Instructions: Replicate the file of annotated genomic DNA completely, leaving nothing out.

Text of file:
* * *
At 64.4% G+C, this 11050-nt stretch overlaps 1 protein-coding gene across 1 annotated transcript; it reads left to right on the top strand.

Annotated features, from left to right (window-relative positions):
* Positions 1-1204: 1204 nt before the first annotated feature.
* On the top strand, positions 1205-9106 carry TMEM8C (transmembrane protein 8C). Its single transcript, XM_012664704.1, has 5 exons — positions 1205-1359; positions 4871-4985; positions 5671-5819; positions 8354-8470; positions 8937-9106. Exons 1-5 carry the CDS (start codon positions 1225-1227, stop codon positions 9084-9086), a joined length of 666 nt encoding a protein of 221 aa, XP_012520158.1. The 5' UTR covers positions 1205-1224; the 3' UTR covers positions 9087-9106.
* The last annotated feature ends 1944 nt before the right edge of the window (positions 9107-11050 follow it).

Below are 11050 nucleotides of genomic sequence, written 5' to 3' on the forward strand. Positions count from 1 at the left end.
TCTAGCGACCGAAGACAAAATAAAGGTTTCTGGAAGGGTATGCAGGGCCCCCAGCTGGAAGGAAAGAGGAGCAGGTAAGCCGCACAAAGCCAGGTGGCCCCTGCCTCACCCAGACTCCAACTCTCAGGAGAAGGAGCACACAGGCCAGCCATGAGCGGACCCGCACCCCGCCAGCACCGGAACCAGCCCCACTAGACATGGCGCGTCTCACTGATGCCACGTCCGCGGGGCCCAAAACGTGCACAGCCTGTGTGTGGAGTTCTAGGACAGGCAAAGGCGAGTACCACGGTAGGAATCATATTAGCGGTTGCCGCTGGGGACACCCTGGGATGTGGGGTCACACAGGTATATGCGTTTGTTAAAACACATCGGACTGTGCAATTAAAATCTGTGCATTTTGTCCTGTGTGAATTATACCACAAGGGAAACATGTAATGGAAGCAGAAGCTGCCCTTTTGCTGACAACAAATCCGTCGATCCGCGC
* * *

At 64.4% G+C, this 11050-nt stretch overlaps 1 protein-coding gene across 1 annotated transcript; it reads left to right on the top strand.

Annotated features, from left to right (window-relative positions):
* Positions 1-1204: 1204 nt before the first annotated feature.
* On the top strand, positions 1205-9106 carry TMEM8C (transmembrane protein 8C). Its single transcript, XM_012664704.1, has 5 exons — positions 1205-1359; positions 4871-4985; positions 5671-5819; positions 8354-8470; positions 8937-9106. Exons 1-5 carry the CDS (start codon positions 1225-1227, stop codon positions 9084-9086), a joined length of 666 nt encoding a protein of 221 aa, XP_012520158.1. The 5' UTR covers positions 1205-1224; the 3' UTR covers positions 9087-9106.
* The last annotated feature ends 1944 nt before the right edge of the window (positions 9107-11050 follow it).

Below are 11050 nucleotides of genomic sequence, written 5' to 3' on the forward strand. Positions count from 1 at the left end.
TCTAGCGACCGAAGACAAAATAAAGGTTTCTGGAAGGGTATGCAGGGCCCCCAGCTGGAAGGAAAGAGGAGCAGGTAAGCCGCACAAAGCCAGGTGGCCCCTGCCTCACCCAGACTCCAACTCTCAGGAGAAGGAGCACACAGGCCAGCCATGAGCGGACCCGCACCCCGCCAGCACCGGAACCAGCCCCACTAGACATGGCGCGTCTCACTGATGCCACGTCCGCGGGGCCCAAAACGTGCACAGCCTGTGTGTGGAGTTCTAGGACAGGCAAAGGCGAGTACCACGGTAGGAATCATATTAGCGGTTGCCGCTGGGGACACCCTGGGATGTGGGGTCACACAGGTATATGCGTTTGTTAAAACACATCGGACTGTGCAATTAAAATCTGTGCATTTTGTCCTGTGTGAATTATACCACAAGGGAAACATGTAATGGAAGCAGAAGCTGCCCTTTTGCTGACAACAAATCCGTCGATCCGCGC